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Nasir Khan Mistri Vs. Fyaz Hossain - Court Judgment

LegalCrystal Citation
CourtKolkata
Decided On
Judge
Reported inAIR1922Cal57,72Ind.Cas.348
AppellantNasir Khan Mistri
RespondentFyaz Hossain
Excerpt:
penal code (act xlv of 1860), section 403 - marriage negotiation, break down of--bona fide intention to marry--refusal to return presents--criminal misappropriation. - .....doubt as to whether the accused committed criminal misappropriation in refusing to return the presents. it must be remembered that a serious affront was put on him when the complainant withdrew with the bridegroom's party, and that the accused must have incurred expenditure, which complainant's-, conduct caused to be fruitless. i do not wish to justify the action of the accused or to lay down a general proposition that whenever marriage negotiations break down, the relatives of the lady have a right to retain the presents made with a view to the marriage, but, in the circumstances of this case, i think it is reasonable to hold that the element of dishonesty on the part of the accused has not been proved beyond doubt. and that the civil court is the proper tribunal for the parties to seek.....
Judgment:

Walmsley, J.

1. The petitioner has teen convicted under Section 403, Indian Penal Code and sentenced to pay a fine of Rs. 125.

2. The case for the prosecution is that an arrangement had been made for the accused to give his two daughters in marriage, one to the complainant's son and the other to his brother-in-law, and that complainant accordingly went to the accused's house with sweets, ornaments and clothing to perform the betrothal ceremony, and that the accused, pretending that the gilts were not as good as they should be, broke off the negotiations, and that afterwards the accused instead of returning the presents kept putting off the complainant with evasive answers and finally refused altogether to return the articles.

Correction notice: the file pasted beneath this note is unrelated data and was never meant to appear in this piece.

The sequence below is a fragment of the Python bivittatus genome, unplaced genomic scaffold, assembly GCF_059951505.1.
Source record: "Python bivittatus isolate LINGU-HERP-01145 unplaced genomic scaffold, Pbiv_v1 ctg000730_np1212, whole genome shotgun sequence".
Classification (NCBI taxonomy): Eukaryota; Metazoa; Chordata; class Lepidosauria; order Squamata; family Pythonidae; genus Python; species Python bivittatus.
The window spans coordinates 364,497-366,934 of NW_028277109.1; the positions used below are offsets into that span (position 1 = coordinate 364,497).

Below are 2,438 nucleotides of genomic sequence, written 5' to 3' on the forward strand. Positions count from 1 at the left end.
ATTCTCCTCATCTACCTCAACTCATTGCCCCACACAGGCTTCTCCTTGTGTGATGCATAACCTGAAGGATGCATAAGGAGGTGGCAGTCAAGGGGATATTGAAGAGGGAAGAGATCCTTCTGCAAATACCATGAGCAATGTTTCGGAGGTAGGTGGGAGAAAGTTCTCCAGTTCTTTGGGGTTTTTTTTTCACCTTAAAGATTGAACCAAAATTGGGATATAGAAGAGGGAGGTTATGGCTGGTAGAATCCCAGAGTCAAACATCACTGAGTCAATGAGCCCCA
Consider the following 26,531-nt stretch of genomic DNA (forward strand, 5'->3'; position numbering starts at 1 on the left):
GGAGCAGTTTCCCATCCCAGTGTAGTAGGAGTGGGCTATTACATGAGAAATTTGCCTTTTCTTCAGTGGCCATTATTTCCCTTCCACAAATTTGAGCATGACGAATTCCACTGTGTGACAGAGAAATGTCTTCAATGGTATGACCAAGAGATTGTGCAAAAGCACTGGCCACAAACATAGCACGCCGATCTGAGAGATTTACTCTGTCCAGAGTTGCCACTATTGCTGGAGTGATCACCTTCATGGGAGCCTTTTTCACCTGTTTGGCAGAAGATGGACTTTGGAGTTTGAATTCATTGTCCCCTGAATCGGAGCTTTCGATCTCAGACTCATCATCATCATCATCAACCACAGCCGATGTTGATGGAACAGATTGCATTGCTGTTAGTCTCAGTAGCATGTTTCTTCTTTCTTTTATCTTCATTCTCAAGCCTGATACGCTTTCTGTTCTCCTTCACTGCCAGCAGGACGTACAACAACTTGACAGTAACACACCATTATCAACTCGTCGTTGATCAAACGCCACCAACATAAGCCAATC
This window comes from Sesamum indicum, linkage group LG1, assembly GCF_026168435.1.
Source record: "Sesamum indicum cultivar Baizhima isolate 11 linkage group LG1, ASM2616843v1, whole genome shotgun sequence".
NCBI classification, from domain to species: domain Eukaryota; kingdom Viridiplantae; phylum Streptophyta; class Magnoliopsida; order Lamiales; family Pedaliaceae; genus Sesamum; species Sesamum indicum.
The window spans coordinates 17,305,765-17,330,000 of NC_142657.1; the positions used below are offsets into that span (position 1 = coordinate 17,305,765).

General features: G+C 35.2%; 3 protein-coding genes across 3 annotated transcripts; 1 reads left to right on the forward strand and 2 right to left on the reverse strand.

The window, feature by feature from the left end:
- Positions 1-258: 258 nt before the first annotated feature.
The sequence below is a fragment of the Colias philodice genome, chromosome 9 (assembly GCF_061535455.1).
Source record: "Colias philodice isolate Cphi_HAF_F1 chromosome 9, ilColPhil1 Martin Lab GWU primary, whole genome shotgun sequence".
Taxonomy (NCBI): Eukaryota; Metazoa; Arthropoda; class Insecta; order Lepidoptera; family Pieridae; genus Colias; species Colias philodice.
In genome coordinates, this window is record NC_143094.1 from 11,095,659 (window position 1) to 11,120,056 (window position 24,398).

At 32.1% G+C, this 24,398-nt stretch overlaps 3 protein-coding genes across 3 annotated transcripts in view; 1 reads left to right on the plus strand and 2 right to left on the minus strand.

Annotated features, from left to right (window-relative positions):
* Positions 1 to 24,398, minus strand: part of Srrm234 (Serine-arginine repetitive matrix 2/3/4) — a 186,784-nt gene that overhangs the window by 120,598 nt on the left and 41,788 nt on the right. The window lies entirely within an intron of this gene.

3. The accused tells a different story: He says that the negotiations broke down because the parties could not agree about the dower, and he appears to think that, because, according to him, the fault lay at the door of the complainant, he has a right to retain the articles brought by the complainant.

4. We may leave the perishables out of consideration and deal only with the ornaments and clothes. There is no doubt that they were delivered to the accused as a preliminary to the marriages and that they have been retained by him.

5. There are two explanations of the reason for this retention. If the complainant's story is correct the accused committed cheating, but it seems very doubtful whether that story is correct, and the learned Magistrate does not seem to have been prepared to accept it in its entirety. For my part I am disposed to regard the accused's explanation as the more probable, that is to hold that there was a bona fide intention on the part of the accused to give the girls m marriage, and that this intention was frustrated by an unfortunate disagreement as to the terms of the dower.

6. In these circumstances, I feel grave doubt as to whether the accused committed criminal misappropriation in refusing to return the presents. It must be remembered that a serious affront was put on him when the complainant withdrew with the bridegroom's party, and that the accused must have incurred expenditure, which complainant's-, conduct caused to be fruitless. I do not wish to justify the action of the accused or to lay down a general proposition that whenever marriage negotiations break down, the relatives of the lady have a right to retain the presents made with a view to the marriage, but, in the circumstances of this case, I think it is reasonable to hold that the element of dishonesty on the part of the accused has not been proved beyond doubt. and that the Civil Court is the proper tribunal for the parties to seek a settlement of their dispute.

7. Accordingly, the Rule is made absolute, the conviction and sentence of the petitioner are set aside and the fine, if paid, will be refunded.

Suhrawardy, J.

8. I agree.


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